In this version of the present invention, it is possible to store the fresh water in an underground tank, if desired, whereby the water from the condenser 36 may be fed into the tank without utilizing any pump means but simply by gravity feed from the condenser into the underground fresh water storage tank. In the modified forms of the invention shown in FIGS. 3 and 4 the water evaporation tank 10 is of the same construction as that set forth in FIG. 1 as are the pipe line and the like. However, as shown in the drawings means are provided to increase the evaporating area. Such means are illustrated in the form of cloth covered baffles 50 dispersed at random throughout the tank. These can serve as additional supports for the transparent covering. Primarily, however, when the baffles are covered with the porous material such as nylon cloth or burlap, they become saturated as a result of the capillary action by the sea water. As a consequence, without enlarging the space involved there is an increase in the evaporating area and a consequent increase in the rate of evaporation.
As also shown in FIGS. 3 and 4 the pump and blower arrangement illustrated with regard to FIG. 1 which does use some external energy although of a minimum type, is replaced by a driving arrangement 51 which is maintained in the direction of the prevailing winds. A fan 54 (shown in phantom) internally of the vane 51 is activated by the force of the prevailing winds coming into the vane 51. This causes the circulation of the flow of the air derived only from wind forces over the surface of the solar energy system. The air passes through duct 52 across the surface of the tank in the same fashion as described with relation to the blower 13 in FIG. 1. The entire unit is maintained in floating position on support 53 although, of course, it may be otherwise secured if desired.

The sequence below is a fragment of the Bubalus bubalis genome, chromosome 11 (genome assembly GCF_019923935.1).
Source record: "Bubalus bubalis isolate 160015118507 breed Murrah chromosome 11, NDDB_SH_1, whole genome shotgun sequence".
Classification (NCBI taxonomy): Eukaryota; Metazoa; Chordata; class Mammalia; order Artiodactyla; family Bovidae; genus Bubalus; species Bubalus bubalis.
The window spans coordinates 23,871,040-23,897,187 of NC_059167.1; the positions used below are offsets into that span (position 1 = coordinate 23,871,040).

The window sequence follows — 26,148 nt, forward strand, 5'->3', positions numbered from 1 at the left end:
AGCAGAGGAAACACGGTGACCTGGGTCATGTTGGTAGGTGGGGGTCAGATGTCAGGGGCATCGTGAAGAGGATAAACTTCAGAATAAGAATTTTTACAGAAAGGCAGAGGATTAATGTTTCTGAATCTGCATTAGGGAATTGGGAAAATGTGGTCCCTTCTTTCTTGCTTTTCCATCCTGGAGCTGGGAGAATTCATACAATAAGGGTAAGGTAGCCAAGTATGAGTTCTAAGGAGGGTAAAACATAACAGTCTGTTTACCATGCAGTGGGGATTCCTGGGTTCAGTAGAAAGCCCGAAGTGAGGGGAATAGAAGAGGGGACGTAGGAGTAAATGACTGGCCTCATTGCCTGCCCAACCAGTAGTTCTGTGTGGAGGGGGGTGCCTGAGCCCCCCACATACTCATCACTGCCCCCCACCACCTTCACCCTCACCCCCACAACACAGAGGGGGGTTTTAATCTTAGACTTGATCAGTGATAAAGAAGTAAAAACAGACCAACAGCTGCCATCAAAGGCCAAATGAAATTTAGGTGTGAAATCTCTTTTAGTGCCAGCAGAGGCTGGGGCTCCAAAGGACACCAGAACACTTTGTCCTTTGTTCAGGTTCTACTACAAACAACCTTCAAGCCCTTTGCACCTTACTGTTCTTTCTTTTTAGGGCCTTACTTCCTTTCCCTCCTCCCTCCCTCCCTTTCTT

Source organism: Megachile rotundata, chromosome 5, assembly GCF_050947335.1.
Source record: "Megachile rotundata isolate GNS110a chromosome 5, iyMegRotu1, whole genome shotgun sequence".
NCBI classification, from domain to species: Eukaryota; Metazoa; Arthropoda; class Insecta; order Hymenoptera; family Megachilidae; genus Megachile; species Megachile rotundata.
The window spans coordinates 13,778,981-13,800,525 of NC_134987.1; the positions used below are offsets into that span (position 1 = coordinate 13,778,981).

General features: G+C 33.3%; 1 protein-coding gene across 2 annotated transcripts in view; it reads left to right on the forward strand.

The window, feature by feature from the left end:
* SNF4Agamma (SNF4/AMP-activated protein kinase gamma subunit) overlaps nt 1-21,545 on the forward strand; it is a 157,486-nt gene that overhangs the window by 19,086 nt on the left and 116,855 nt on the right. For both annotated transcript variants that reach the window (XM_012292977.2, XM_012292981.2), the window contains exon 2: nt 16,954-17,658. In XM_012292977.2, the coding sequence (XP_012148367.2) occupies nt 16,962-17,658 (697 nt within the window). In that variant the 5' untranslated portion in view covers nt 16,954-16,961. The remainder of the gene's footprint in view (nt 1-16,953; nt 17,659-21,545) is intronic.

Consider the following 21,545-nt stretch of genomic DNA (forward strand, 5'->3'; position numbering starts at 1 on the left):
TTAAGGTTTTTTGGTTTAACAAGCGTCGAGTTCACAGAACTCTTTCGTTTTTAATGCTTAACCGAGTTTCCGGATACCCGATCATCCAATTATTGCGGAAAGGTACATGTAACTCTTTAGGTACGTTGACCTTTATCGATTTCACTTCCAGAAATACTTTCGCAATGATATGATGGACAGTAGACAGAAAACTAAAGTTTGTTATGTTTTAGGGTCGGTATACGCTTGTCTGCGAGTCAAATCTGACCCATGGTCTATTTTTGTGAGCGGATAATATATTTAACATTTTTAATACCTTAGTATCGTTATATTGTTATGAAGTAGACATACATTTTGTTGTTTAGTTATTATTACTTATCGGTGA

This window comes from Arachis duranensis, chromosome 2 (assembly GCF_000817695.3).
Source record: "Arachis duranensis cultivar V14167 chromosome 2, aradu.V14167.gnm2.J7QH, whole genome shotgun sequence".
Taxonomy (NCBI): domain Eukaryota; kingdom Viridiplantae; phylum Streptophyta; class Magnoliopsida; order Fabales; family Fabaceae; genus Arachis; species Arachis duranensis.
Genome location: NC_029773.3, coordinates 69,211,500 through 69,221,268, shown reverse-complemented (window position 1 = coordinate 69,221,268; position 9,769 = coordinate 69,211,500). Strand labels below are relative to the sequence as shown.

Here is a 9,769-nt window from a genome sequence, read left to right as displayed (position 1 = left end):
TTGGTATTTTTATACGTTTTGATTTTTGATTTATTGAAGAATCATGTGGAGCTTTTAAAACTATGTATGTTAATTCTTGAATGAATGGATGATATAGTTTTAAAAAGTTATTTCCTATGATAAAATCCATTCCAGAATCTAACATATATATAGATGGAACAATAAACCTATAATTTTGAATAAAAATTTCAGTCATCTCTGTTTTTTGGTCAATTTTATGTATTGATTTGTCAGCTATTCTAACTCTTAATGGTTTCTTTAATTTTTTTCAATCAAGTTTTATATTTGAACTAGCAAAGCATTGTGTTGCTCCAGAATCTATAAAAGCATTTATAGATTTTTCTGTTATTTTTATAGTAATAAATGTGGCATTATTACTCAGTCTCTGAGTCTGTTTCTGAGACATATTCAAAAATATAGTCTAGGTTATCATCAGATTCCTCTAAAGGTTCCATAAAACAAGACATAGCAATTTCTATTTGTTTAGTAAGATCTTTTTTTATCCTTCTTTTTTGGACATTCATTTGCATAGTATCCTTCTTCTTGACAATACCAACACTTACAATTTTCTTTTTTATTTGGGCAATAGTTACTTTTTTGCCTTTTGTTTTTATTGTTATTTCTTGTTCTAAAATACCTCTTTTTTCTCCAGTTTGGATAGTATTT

Thus, in FIGS. 3 and 4 structure is presented in accordance with the present invention which provides for evaporation at a greater rate in a confined area with the use of cloth covered baffles. Also the natural wind currents are utilized to drive the air over the evaporation area either alone or as a supplement to the blower pump. In order to further conserve energy it is possible with the present invention to use waste heat gases from atomic reactors, electric generating plants or exhaust gases from internal combustion engines (not shown) which could be directed into the driving arrangement 51 in place of the prevailing winds. Such structure would somewhat enhance the yield of the system and supplement the heating from the rays of the sun.